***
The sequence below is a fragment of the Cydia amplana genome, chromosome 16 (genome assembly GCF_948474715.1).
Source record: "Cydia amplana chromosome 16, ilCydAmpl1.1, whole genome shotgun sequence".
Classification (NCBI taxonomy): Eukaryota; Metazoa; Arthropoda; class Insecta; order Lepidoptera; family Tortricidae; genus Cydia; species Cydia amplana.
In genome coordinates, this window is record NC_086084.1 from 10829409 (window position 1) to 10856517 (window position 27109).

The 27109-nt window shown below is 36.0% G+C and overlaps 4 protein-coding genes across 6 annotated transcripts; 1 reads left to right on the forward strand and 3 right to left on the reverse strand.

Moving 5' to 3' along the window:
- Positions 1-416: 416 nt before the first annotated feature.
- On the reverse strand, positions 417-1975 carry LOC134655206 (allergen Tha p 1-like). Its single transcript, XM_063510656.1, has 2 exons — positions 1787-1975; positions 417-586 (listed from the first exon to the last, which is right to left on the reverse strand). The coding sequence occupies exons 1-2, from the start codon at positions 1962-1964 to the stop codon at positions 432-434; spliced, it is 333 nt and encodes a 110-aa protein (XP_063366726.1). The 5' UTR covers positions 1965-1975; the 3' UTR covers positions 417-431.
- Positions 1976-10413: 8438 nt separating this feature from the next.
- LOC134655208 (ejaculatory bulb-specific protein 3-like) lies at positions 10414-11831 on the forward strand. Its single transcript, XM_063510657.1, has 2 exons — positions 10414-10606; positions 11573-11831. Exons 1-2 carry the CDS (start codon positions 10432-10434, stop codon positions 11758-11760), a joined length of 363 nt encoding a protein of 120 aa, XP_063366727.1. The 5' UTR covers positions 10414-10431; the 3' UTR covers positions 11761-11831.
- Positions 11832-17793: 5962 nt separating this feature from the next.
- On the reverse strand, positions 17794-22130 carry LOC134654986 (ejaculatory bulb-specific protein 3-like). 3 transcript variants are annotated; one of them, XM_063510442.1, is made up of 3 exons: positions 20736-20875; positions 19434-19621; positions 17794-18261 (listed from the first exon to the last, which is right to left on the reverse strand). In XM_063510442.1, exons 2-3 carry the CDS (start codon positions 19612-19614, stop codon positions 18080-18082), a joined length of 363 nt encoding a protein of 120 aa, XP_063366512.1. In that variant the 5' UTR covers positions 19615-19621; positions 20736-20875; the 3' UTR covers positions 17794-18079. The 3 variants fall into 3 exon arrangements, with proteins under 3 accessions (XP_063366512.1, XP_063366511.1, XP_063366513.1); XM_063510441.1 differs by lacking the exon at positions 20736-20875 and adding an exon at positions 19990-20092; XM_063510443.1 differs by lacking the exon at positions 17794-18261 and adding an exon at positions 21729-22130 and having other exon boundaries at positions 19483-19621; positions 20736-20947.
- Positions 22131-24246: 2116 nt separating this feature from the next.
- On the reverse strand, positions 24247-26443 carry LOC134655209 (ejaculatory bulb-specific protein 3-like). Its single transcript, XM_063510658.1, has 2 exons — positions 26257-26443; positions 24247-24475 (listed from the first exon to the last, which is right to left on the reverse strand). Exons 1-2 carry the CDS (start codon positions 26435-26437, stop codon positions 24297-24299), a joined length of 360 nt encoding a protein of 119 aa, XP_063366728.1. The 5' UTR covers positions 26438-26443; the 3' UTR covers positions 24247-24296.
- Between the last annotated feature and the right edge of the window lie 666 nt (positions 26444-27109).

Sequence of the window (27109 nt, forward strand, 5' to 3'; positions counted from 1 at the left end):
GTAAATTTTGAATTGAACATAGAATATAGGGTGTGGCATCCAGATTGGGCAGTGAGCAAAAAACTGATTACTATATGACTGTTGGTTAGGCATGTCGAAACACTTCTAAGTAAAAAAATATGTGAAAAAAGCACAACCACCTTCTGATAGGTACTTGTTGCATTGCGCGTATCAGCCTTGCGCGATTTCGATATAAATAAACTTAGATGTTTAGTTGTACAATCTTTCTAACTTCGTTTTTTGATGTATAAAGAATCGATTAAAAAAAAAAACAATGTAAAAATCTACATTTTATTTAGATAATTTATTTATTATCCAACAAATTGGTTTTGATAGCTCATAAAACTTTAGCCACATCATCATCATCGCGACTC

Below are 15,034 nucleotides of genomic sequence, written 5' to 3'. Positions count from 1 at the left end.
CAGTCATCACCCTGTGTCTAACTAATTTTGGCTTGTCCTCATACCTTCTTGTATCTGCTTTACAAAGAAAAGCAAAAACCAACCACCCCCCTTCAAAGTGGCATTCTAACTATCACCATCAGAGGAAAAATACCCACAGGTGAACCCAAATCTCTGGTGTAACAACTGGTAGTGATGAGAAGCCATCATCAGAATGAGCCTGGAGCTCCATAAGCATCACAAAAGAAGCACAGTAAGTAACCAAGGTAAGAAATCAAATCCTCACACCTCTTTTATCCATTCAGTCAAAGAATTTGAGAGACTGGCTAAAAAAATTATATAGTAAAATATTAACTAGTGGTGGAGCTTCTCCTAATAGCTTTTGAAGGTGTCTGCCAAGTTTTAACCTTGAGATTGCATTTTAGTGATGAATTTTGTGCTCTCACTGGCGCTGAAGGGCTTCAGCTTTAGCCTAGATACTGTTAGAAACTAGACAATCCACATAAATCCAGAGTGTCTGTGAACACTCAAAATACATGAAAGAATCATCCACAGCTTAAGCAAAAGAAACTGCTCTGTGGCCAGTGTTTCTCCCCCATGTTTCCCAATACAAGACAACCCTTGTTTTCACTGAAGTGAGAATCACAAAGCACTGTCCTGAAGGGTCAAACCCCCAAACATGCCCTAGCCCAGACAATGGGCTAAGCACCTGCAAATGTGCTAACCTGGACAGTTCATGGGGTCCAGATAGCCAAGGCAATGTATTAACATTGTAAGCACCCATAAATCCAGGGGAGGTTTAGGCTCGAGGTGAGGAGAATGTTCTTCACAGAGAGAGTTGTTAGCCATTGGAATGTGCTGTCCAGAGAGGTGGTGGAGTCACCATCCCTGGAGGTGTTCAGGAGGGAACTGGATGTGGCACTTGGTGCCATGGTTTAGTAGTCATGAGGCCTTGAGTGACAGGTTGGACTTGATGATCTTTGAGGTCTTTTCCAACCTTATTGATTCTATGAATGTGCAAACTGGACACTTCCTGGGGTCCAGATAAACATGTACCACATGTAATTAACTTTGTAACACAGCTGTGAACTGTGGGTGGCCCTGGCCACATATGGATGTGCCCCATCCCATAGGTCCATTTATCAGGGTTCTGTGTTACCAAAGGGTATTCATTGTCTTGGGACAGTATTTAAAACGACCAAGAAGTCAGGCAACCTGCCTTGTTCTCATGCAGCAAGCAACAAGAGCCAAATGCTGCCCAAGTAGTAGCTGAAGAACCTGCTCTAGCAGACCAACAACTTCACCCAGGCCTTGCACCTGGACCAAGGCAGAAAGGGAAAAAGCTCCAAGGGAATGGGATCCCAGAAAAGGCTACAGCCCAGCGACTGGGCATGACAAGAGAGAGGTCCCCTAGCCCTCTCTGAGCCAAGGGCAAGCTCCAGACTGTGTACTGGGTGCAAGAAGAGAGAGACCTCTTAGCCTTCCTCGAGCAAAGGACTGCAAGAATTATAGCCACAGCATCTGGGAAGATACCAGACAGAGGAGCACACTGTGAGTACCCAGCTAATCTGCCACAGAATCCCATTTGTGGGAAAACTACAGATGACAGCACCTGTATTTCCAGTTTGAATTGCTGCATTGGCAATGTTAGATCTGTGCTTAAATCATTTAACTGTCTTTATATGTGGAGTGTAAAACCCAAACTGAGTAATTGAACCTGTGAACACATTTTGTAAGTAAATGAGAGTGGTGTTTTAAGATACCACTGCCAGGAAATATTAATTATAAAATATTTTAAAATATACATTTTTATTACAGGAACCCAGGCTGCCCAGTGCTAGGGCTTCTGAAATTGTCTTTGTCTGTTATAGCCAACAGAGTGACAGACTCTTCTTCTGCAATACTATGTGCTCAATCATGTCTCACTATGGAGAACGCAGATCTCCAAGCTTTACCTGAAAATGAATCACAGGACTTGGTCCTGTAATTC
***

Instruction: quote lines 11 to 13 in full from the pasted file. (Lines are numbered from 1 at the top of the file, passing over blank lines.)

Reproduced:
- Positions 11832-17793: 5962 nt separating this feature from the next.
- On the reverse strand, positions 17794-22130 carry LOC134654986 (ejaculatory bulb-specific protein 3-like). 3 transcript variants are annotated; one of them, XM_063510442.1, is made up of 3 exons: positions 20736-20875; positions 19434-19621; positions 17794-18261 (listed from the first exon to the last, which is right to left on the reverse strand). In XM_063510442.1, exons 2-3 carry the CDS (start codon positions 19612-19614, stop codon positions 18080-18082), a joined length of 363 nt encoding a protein of 120 aa, XP_063366512.1. In that variant the 5' UTR covers positions 19615-19621; positions 20736-20875; the 3' UTR covers positions 17794-18079. The 3 variants fall into 3 exon arrangements, with proteins under 3 accessions (XP_063366512.1, XP_063366511.1, XP_063366513.1); XM_063510441.1 differs by lacking the exon at positions 20736-20875 and adding an exon at positions 19990-20092; XM_063510443.1 differs by lacking the exon at positions 17794-18261 and adding an exon at positions 21729-22130 and having other exon boundaries at positions 19483-19621; positions 20736-20947.
- Positions 22131-24246: 2116 nt separating this feature from the next.